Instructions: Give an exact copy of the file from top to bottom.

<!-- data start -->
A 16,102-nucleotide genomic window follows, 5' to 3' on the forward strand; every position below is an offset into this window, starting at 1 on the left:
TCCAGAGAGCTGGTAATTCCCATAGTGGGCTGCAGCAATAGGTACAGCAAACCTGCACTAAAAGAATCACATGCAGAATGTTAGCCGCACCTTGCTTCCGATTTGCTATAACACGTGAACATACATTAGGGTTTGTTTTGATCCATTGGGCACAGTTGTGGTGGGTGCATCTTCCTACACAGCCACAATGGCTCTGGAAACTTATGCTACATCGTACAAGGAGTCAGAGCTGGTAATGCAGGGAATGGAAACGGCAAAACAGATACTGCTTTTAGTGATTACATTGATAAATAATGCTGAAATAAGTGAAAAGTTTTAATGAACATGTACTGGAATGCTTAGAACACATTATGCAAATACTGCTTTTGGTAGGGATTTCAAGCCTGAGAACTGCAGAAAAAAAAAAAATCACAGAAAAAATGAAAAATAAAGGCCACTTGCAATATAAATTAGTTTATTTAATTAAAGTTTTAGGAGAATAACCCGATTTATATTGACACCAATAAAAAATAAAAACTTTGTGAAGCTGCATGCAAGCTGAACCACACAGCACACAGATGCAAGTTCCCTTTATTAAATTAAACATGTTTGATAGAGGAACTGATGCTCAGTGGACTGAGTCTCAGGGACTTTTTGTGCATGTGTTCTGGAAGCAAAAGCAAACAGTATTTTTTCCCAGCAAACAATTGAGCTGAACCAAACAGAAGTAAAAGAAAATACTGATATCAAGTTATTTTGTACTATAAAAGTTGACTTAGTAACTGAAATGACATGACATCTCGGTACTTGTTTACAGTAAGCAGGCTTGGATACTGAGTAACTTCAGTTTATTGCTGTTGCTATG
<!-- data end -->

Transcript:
A 16,102-nucleotide genomic window follows, 5' to 3' on the forward strand; every position below is an offset into this window, starting at 1 on the left:
TCCAGAGAGCTGGTAATTCCCATAGTGGGCTGCAGCAATAGGTACAGCAAACCTGCACTAAAAGAATCACATGCAGAATGTTAGCCGCACCTTGCTTCCGATTTGCTATAACACGTGAACATACATTAGGGTTTGTTTTGATCCATTGGGCACAGTTGTGGTGGGTGCATCTTCCTACACAGCCACAATGGCTCTGGAAACTTATGCTACATCGTACAAGGAGTCAGAGCTGGTAATGCAGGGAATGGAAACGGCAAAACAGATACTGCTTTTAGTGATTACATTGATAAATAATGCTGAAATAAGTGAAAAGTTTTAATGAACATGTACTGGAATGCTTAGAACACATTATGCAAATACTGCTTTTGGTAGGGATTTCAAGCCTGAGAACTGCAGAAAAAAAAAAAATCACAGAAAAAATGAAAAATAAAGGCCACTTGCAATATAAATTAGTTTATTTAATTAAAGTTTTAGGAGAATAACCCGATTTATATTGACACCAATAAAAAATAAAAACTTTGTGAAGCTGCATGCAAGCTGAACCACACAGCACACAGATGCAAGTTCCCTTTATTAAATTAAACATGTTTGATAGAGGAACTGATGCTCAGTGGACTGAGTCTCAGGGACTTTTTGTGCATGTGTTCTGGAAGCAAAAGCAAACAGTATTTTTTCCCAGCAAACAATTGAGCTGAACCAAACAGAAGTAAAAGAAAATACTGATATCAAGTTATTTTGTACTATAAAAGTTGACTTAGTAACTGAAATGACATGACATCTCGGTACTTGTTTACAGTAAGCAGGCTTGGATACTGAGTAACTTCAGTTTATTGCTGTTGCTATG